J Kaur, N Sharma
J Kaur, N Sharma. Incidence Of Physiological And Pathological Skin Changes In The Newborn. The Internet Journal of Dermatology. 2012 Volume 9 Number 1.
The neonatal period i.e. first 28 days of life is one of the rapid adaptation in which the skin plays an important role and for the first time fully assumes its function as a barrier and thermo regulator. About 96% to 99.3% of all newborn babies suffer from one or the other dermatosis if skin examination is carried out as discussed by Moosavi Z  and Rivers JK  but pathological skin changes were observed in 41.2% neonates only by Nobbay et al .
Therefore the objectives of our study were:
A prospective cohort/ cross sectional descriptive study comprising of thorough dermatological examination of 250 unselected newborn babies from 0 to 5 days of age in the Department of Obstetrics and Gynecology, was done.
The variables recorded in each case were parity of mother, mode of delivery, the sex, birth weight and gestational age at the time of first examination. Whenever required, simple noninvasive investigations were performed.
The neonate was examined daily for 5 days and all dermatological findings were noted. The lesions were studied to assess the relationship between their occurrence and the various maternal/ neonatal aspects and finally the results were tabulated.
The order of frequency observed in the physiological skin changes was Mongolian spots in 149(59.2%),Epstein pearls in 139(55.6%), superficial cutaneous desquamation in 88(35.2%), milia in 64(25.6%), icterus in 62(24.8%), sebaceous gland hyperplasia in 53(21.2%).This was in accordance with study by Sachdeva et al  which concluded the incidence of physiological changes in descending order of frequency as Epstein pearls in 61%, Mongolian spots in 60.2%, superficial cutaneous desquamation in 40%, milia in 23%, sebaceous gland hyperplasia in 21.4%.
Of the transient non-infective skin diseases, erythema toxicum neonatorum was observed most commonly in 53(21.2%)newborns.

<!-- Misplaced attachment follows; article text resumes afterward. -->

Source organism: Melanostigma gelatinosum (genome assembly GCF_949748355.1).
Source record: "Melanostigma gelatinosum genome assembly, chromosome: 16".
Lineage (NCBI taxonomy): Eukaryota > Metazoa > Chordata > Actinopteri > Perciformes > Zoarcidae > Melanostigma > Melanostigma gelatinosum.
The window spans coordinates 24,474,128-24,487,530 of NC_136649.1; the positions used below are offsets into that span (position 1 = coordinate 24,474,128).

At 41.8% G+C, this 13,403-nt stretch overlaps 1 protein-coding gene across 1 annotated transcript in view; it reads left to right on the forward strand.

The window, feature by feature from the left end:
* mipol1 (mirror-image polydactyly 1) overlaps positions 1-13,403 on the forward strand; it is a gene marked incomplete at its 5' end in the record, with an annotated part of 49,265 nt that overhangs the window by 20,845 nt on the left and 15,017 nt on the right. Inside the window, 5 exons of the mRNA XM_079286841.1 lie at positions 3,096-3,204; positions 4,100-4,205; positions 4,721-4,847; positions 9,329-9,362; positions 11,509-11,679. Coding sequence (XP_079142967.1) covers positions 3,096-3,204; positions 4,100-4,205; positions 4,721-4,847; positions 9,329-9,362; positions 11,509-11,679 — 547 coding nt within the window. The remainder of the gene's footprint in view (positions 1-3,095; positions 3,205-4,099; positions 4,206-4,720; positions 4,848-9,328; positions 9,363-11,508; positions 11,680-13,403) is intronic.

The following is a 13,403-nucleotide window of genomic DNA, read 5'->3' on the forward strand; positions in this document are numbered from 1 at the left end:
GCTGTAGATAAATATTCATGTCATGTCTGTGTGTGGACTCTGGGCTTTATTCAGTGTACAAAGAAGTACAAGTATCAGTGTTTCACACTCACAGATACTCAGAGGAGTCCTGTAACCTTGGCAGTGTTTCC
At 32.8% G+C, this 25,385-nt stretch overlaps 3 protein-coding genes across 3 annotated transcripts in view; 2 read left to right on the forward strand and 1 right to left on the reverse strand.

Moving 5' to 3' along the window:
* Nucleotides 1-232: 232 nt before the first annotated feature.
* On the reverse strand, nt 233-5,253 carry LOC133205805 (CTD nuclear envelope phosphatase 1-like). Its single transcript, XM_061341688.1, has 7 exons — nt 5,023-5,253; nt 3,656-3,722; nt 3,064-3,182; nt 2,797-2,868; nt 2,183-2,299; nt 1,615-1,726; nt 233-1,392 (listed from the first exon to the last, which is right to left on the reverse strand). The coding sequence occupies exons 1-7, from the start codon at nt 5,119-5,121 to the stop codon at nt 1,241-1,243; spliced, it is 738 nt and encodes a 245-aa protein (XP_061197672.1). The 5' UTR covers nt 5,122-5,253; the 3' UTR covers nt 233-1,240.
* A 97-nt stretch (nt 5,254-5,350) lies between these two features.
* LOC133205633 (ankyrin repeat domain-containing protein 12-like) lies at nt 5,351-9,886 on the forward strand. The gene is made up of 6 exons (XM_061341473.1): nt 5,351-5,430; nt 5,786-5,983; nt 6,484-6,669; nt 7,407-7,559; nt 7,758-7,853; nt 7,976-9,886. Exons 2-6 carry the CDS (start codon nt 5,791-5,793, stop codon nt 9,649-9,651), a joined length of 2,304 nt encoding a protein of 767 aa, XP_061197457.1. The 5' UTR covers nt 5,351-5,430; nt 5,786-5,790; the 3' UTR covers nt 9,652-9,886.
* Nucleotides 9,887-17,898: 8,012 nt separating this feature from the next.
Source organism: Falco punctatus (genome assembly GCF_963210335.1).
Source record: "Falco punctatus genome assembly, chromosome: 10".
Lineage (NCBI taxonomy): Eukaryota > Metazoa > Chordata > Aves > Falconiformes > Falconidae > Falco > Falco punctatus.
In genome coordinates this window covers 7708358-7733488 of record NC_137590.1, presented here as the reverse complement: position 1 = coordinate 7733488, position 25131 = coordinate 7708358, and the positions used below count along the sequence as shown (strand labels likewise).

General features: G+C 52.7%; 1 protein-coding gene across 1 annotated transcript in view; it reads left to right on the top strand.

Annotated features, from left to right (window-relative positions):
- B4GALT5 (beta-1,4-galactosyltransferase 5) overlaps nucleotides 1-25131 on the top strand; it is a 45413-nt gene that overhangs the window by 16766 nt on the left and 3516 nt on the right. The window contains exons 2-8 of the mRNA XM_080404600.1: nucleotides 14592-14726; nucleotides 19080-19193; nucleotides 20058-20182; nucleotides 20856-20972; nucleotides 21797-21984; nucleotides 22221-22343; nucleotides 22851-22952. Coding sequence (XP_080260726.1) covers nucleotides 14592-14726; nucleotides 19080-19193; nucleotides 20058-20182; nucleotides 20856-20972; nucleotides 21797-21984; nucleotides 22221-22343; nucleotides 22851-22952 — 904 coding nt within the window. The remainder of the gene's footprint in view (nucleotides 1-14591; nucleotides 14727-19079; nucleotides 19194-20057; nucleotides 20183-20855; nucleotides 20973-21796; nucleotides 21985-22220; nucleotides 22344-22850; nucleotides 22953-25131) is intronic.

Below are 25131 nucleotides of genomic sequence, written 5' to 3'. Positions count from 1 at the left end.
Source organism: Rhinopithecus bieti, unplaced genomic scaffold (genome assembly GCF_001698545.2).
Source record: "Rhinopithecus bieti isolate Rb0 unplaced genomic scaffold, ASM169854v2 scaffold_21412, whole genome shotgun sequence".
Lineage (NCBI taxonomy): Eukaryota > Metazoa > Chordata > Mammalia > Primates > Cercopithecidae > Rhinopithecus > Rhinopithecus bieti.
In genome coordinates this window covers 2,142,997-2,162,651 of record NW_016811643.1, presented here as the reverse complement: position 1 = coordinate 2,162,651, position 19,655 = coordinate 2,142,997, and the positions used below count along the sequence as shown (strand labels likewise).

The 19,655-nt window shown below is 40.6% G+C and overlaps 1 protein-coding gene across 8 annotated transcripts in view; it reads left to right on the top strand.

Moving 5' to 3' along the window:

The naevi and other developmental defects, salmon patch was observed most commonly in 31(12.4%) newborns.
Epstein pearls were more among males compared to females and more among term babies. A higher incidence was observed in multipara and in babies weighing more than 2.5 Kg.
Mongolian spots were seen more commonly among term babies and more in males. A higher incidence was observed in multipara and in babies with higher birth weight.
Superficial cutaneous desquamation was observed more among males than females and more among term babies. A lower incidence was observed in primipara and in babies weighing less than 2.0 Kg. The incidence was same in case of normal delivery (50.5%) and in case of caesarean section (49.5%) contrary to the observations of Zagne V et al .
The incidence of icterus was more among males than females and more among preterm babies. It was seen more commonly in babies delivered by the normal vaginal route and in babies weighing more than 2.5 kg. A higher incidence was observed in multipara.
Milia were seen more commonly in babies weighing more than 2.5 Kg (50.4%) and in multipara.
Sebaceous gland hyperplasia was seen more commonly in babies delivered by the normal vaginal route, more in multipara and in babies weighing more than 2.5 Kg.
Erythema toxicum neonatorum was seen among term babies and more commonly in males. A higher incidence was observed in multipara and in babies with more birth weight. The observations were in concurrence with Nanda et al . Its low incidence in preterm neonates could be due to immunological immaturity of the neonatal skin responses.
The incidence of miliaria rubra was more in males and more among term babies. It was seen more commonly in babies delivered by caesarian section and in babies with more birth weight. A higher incidence was found in multipara. The exclusive prevalence of miliaria in term babies rather than preterm babies was probably because of immaturity of cutaneous response to environmental factors in preterm babies .
The incidence of salmon patch was low in primi gravida and in low birth babies as observed by Drolet et al .
Cradle cap was seen more commonly in term babies and in high birth weight babies.